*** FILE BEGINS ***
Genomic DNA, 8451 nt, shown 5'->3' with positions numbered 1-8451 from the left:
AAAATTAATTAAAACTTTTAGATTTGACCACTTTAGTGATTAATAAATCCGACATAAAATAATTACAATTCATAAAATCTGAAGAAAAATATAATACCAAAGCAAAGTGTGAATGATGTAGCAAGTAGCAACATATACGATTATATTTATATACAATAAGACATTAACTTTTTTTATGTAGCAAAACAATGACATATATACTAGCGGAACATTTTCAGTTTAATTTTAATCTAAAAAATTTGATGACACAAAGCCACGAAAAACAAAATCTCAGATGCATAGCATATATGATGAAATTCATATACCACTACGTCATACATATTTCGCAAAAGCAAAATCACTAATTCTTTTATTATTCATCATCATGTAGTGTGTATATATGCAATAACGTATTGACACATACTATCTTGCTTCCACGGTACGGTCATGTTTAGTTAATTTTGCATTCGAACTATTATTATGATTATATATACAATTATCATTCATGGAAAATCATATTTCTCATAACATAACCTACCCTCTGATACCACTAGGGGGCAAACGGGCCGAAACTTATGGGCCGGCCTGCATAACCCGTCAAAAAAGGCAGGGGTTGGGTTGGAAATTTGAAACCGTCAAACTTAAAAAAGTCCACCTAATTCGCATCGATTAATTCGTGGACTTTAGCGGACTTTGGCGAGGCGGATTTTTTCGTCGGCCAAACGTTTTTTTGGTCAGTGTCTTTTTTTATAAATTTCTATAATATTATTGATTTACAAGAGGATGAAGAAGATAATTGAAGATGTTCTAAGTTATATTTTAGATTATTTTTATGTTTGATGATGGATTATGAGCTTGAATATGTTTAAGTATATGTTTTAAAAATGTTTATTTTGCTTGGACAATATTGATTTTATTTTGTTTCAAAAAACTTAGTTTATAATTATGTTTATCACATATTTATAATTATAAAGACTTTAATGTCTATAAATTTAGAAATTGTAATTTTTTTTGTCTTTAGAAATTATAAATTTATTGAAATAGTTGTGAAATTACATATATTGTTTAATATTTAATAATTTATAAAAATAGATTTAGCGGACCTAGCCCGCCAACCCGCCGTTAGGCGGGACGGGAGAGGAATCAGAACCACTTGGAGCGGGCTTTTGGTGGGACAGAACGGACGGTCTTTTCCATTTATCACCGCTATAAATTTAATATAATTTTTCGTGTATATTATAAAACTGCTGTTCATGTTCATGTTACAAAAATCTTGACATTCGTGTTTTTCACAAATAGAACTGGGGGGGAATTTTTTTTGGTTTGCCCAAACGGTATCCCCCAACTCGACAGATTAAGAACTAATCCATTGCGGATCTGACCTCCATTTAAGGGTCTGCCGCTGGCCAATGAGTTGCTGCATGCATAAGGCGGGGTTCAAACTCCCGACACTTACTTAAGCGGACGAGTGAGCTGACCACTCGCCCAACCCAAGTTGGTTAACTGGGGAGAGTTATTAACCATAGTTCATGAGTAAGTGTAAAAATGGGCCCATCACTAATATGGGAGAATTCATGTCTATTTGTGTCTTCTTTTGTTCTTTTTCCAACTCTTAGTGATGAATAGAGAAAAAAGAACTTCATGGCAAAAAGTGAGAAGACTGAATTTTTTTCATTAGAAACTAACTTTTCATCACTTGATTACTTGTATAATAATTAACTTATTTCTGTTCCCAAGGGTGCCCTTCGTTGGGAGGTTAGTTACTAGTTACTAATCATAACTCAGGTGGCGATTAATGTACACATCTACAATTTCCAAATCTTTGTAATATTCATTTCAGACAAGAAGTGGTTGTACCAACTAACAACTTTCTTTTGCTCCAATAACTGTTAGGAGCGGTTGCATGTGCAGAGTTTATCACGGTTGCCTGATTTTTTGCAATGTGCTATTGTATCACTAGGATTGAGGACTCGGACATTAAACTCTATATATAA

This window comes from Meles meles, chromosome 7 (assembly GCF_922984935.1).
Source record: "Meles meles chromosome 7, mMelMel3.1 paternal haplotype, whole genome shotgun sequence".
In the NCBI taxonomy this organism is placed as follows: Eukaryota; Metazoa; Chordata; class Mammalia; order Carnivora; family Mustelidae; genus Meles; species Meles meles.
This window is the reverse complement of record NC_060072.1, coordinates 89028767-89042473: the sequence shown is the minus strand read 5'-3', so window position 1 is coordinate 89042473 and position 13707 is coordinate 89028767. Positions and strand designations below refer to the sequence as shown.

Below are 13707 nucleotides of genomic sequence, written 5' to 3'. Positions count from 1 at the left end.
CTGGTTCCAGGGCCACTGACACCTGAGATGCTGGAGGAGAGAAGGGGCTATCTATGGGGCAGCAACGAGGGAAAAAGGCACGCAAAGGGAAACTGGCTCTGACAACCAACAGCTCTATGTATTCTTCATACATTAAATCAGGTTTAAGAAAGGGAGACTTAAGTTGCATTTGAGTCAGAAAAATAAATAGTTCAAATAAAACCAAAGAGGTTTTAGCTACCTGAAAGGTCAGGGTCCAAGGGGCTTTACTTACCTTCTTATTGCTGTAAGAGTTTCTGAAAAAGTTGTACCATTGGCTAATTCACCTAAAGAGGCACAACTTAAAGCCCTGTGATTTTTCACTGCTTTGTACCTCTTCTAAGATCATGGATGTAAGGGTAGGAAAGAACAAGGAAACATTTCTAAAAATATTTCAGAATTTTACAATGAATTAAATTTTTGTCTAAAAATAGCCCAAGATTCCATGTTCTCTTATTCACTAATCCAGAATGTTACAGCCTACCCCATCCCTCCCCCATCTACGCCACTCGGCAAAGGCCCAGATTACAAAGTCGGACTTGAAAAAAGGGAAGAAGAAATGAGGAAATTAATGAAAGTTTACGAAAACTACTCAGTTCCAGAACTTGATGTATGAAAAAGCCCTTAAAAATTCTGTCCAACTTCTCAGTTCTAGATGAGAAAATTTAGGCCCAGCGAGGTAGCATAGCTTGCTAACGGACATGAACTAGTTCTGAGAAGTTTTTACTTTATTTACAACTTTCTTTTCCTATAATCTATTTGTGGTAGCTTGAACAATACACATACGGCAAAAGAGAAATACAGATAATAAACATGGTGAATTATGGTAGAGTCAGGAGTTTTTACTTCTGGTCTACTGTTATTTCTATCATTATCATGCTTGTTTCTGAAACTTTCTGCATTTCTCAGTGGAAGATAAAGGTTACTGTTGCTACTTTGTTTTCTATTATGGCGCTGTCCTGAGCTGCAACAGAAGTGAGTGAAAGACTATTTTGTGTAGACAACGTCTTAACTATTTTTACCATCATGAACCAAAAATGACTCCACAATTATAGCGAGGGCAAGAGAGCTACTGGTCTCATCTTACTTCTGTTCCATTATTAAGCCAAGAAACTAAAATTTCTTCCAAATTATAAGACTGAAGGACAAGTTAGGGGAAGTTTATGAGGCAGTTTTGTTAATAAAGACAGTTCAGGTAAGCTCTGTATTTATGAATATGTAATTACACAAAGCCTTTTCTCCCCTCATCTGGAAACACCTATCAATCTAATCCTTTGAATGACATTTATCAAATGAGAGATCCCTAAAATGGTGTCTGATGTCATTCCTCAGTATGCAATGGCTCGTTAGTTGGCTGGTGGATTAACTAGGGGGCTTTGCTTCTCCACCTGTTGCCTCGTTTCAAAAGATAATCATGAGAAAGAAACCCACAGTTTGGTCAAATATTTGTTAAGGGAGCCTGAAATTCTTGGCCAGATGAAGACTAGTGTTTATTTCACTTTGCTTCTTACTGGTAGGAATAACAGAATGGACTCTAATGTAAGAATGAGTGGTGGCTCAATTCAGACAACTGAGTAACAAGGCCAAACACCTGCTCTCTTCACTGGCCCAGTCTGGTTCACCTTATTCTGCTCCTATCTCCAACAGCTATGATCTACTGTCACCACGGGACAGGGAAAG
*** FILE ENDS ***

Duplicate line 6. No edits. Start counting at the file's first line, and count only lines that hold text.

This window is the reverse complement of record NC_060072.1, coordinates 89028767-89042473: the sequence shown is the minus strand read 5'-3', so window position 1 is coordinate 89042473 and position 13707 is coordinate 89028767. Positions and strand designations below refer to the sequence as shown.